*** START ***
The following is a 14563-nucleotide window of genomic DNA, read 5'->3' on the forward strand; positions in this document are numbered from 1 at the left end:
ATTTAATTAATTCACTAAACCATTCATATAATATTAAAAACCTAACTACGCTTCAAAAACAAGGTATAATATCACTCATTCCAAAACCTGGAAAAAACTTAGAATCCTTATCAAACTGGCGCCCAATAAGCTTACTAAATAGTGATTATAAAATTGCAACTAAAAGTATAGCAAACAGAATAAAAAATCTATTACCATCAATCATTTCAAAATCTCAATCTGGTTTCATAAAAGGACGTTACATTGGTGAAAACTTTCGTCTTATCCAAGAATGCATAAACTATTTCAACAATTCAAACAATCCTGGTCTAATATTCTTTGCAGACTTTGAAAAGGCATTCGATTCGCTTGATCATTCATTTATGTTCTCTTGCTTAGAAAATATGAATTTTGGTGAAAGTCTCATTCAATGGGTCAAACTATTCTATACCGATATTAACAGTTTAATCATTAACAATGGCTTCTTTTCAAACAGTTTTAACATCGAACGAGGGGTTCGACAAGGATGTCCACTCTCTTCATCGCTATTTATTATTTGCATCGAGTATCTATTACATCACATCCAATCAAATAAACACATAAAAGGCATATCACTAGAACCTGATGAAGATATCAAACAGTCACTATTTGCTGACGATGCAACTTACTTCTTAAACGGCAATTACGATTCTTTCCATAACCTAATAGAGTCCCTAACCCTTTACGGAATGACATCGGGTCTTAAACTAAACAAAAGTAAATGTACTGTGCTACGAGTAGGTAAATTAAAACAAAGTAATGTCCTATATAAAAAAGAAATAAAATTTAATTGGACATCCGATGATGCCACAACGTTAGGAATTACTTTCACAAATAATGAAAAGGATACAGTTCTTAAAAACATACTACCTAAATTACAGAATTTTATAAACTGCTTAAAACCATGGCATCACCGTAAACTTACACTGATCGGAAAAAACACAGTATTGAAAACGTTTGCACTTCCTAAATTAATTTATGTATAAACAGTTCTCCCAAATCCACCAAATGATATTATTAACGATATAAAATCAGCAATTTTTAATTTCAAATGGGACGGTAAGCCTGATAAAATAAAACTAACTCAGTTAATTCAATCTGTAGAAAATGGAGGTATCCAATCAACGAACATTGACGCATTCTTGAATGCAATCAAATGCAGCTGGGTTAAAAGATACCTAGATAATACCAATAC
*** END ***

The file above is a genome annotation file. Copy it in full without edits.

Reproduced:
The following is a 14563-nucleotide window of genomic DNA, read 5'->3' on the forward strand; positions in this document are numbered from 1 at the left end:
ATTTAATTAATTCACTAAACCATTCATATAATATTAAAAACCTAACTACGCTTCAAAAACAAGGTATAATATCACTCATTCCAAAACCTGGAAAAAACTTAGAATCCTTATCAAACTGGCGCCCAATAAGCTTACTAAATAGTGATTATAAAATTGCAACTAAAAGTATAGCAAACAGAATAAAAAATCTATTACCATCAATCATTTCAAAATCTCAATCTGGTTTCATAAAAGGACGTTACATTGGTGAAAACTTTCGTCTTATCCAAGAATGCATAAACTATTTCAACAATTCAAACAATCCTGGTCTAATATTCTTTGCAGACTTTGAAAAGGCATTCGATTCGCTTGATCATTCATTTATGTTCTCTTGCTTAGAAAATATGAATTTTGGTGAAAGTCTCATTCAATGGGTCAAACTATTCTATACCGATATTAACAGTTTAATCATTAACAATGGCTTCTTTTCAAACAGTTTTAACATCGAACGAGGGGTTCGACAAGGATGTCCACTCTCTTCATCGCTATTTATTATTTGCATCGAGTATCTATTACATCACATCCAATCAAATAAACACATAAAAGGCATATCACTAGAACCTGATGAAGATATCAAACAGTCACTATTTGCTGACGATGCAACTTACTTCTTAAACGGCAATTACGATTCTTTCCATAACCTAATAGAGTCCCTAACCCTTTACGGAATGACATCGGGTCTTAAACTAAACAAAAGTAAATGTACTGTGCTACGAGTAGGTAAATTAAAACAAAGTAATGTCCTATATAAAAAAGAAATAAAATTTAATTGGACATCCGATGATGCCACAACGTTAGGAATTACTTTCACAAATAATGAAAAGGATACAGTTCTTAAAAACATACTACCTAAATTACAGAATTTTATAAACTGCTTAAAACCATGGCATCACCGTAAACTTACACTGATCGGAAAAAACACAGTATTGAAAACGTTTGCACTTCCTAAATTAATTTATGTATAAACAGTTCTCCCAAATCCACCAAATGATATTATTAACGATATAAAATCAGCAATTTTTAATTTCAAATGGGACGGTAAGCCTGATAAAATAAAACTAACTCAGTTAATTCAATCTGTAGAAAATGGAGGTATCCAATCAACGAACATTGACGCATTCTTGAATGCAATCAAATGCAGCTGGGTTAAAAGATACCTAGATAATACCAATAC